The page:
On the contrary, today’s post-political constellation must be apprehended as a closed and self-contained system with no possibilities of substantial change from within. Actual change, if anything, can only stem not from proposing radical alternatives in an attempt at “keeping the dream alive” but from “the acceptance of the desperate closure of the present global situation” (Irak: The Borrowed Kettle, 2004, p.114). As a consequence, in contrast to such a standard (‘agonic’) mode of ‘committed’ participation in socio-ideological life, the proper political gesture is, precisely, not to fall into the urge to act, to avoid, in other words, the compulsion to do something. In the times where the function of all imaginable forms of active and localised “resistance” and “subversion” is “to make the system run more smoothly” and “to mask the Nothingness of what goes on”…

…the first truly critical, [‘aggressive’, violent] step is to withdraw into passivity, to refuse to participate – this is the necessary first step that, as it were, clears the ground for a true activity, for an act that will effectively change the coordinates of today’s constellation (212).

This provocative call “to do nothing,” a plea in favour of what Žižek calls “passive aggressivity” (or active nihilism) is not merely a call against even the most modest of ‘local’ practical action. In this respect, since I now live in Liverpool, it is perhaps worth recalling the very highly publicised case over a decade ago, when four middle-aged devout Catholic pacifist women broke into an army compound near this city and succeeded in smashing a warplane with the bare but violent force of their hammer blows. As polemical as it turned out to be, both the jury and hence the presiding judge that took up the court case considered this instance of “direct action” against the arms trade with Indonesia at the time to be illegal but legitimate, and set the Ploughshare activists free on conscientious grounds. As John M. Miller put it in “Seeds of Hope”:

In a surprise verdict, four British women were acquitted in late July [1996] of plotting to damage a Hawk jet fighter bound for Indonesia. Although all four admitted involvement in last January’s Seed of Hope Ploughshares action, a Liverpool jury found them not guilty of causing $2.25 million in damage to the plane.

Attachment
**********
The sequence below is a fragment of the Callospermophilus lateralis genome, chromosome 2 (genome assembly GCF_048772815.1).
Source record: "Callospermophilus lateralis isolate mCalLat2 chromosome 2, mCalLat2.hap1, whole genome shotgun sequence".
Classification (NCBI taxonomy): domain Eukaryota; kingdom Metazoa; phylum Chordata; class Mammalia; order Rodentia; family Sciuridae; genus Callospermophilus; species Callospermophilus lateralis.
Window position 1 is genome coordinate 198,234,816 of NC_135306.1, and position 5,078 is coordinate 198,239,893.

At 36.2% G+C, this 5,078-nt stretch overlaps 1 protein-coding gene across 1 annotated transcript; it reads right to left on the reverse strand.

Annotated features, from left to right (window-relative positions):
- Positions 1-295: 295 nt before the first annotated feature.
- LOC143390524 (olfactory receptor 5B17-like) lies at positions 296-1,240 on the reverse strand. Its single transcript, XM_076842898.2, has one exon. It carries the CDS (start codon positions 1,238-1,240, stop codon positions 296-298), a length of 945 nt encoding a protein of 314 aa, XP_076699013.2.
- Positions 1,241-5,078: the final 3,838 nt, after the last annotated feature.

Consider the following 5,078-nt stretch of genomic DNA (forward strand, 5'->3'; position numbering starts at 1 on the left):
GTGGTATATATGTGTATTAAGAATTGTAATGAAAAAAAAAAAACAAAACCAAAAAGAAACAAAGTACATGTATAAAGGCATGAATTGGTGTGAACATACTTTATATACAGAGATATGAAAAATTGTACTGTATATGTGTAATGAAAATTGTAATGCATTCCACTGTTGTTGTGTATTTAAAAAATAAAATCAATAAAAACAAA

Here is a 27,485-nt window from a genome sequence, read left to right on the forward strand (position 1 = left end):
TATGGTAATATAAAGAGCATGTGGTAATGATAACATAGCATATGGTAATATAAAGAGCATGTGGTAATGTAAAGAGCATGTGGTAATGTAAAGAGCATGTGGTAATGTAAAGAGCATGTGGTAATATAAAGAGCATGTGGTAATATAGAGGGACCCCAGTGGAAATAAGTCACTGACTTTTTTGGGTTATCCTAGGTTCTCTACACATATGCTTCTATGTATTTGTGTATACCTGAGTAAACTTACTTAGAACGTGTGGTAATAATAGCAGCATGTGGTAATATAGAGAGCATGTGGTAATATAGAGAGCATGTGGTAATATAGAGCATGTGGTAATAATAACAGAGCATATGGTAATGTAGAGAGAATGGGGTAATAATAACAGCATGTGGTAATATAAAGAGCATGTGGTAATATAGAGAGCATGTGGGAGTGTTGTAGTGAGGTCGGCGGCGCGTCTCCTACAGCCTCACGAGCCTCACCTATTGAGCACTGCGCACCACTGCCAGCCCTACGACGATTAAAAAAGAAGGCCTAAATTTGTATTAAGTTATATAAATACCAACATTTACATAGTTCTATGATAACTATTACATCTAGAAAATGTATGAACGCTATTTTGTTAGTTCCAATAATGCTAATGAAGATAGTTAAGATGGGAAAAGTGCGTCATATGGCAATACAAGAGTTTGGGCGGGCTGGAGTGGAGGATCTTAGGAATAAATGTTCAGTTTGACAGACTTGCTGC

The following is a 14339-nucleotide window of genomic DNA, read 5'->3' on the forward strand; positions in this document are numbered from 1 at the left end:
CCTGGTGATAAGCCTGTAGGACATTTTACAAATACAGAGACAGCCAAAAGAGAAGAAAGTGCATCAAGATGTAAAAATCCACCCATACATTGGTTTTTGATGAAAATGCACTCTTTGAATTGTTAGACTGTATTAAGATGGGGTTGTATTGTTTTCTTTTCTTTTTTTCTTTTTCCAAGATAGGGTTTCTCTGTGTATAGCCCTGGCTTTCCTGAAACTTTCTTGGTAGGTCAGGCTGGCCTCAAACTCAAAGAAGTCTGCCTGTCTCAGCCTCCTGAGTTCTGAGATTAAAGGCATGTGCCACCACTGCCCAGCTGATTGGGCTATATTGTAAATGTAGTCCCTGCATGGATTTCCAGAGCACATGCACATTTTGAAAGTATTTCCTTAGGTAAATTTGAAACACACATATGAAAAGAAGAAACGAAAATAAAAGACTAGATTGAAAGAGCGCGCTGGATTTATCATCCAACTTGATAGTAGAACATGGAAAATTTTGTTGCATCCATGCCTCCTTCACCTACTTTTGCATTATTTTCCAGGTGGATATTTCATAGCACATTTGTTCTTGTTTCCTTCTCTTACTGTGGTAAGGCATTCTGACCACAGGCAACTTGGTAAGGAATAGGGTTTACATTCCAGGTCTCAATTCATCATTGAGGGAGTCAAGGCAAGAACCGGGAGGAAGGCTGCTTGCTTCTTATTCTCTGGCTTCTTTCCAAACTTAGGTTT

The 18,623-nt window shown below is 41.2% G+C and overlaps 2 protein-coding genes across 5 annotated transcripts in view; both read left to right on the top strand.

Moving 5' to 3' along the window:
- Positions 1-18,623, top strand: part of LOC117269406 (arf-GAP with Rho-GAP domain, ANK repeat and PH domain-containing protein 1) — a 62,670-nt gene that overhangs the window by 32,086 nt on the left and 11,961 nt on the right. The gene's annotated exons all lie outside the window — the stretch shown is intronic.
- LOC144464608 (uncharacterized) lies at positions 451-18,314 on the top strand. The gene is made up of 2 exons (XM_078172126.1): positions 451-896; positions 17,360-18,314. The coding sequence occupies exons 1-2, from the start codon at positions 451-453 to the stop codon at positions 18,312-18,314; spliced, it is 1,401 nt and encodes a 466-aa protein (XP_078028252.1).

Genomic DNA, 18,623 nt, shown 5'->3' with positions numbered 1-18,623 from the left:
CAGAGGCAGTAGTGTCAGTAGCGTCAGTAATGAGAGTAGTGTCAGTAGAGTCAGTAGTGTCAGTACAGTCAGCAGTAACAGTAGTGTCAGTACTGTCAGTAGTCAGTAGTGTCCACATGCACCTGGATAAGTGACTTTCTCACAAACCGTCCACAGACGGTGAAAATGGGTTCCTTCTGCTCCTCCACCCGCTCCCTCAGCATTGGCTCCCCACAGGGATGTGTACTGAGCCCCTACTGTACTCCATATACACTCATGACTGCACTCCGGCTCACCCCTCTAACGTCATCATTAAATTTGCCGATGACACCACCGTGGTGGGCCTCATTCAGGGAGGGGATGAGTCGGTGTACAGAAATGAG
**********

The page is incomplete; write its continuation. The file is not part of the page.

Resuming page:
And yet, from this ‘benevolence’ and ‘understanding’ of the legal system towards what was clearly an illegal act of defiance against the established order, two questions should be asked… at least. One: is it not perhaps better to abide by the law for the wrong reasons than breaking the law for the right reasons? and two: should not any ‘radical’ social and cultural critic be also aware that by means of our both celebratory and activist procedures destined to ‘subvert’, ‘challenge’ and ‘disrupt’ the existing order, actually we serve as the very far from malignant supplement to this existing order?

Within such a context, Žižek’s call for passive aggressivity encompasses a critique against the compulsion to act on two grounds: not only against the fatalistic urge of ‘doing’ something for the sake of doing it (‘something must be done against injustice’); but also against the urge of ‘doing’ something even when theorised within a framework which involves ‘critical’ thinking’. To illustrate this point with another example, Margaret Ledwith (2005) writes that “action without reflection is uncritical”, and then continues:

the dominant hegemony shapes the way we think and, therefore, we act in the world […] we should [thus] be wary as to the ways in which we can become distracted from our commitment to social justice by allowing the radical agenda to be diluted by more reactionary theories that lead to ameliorative rather than transformative approaches to practice. (28-29)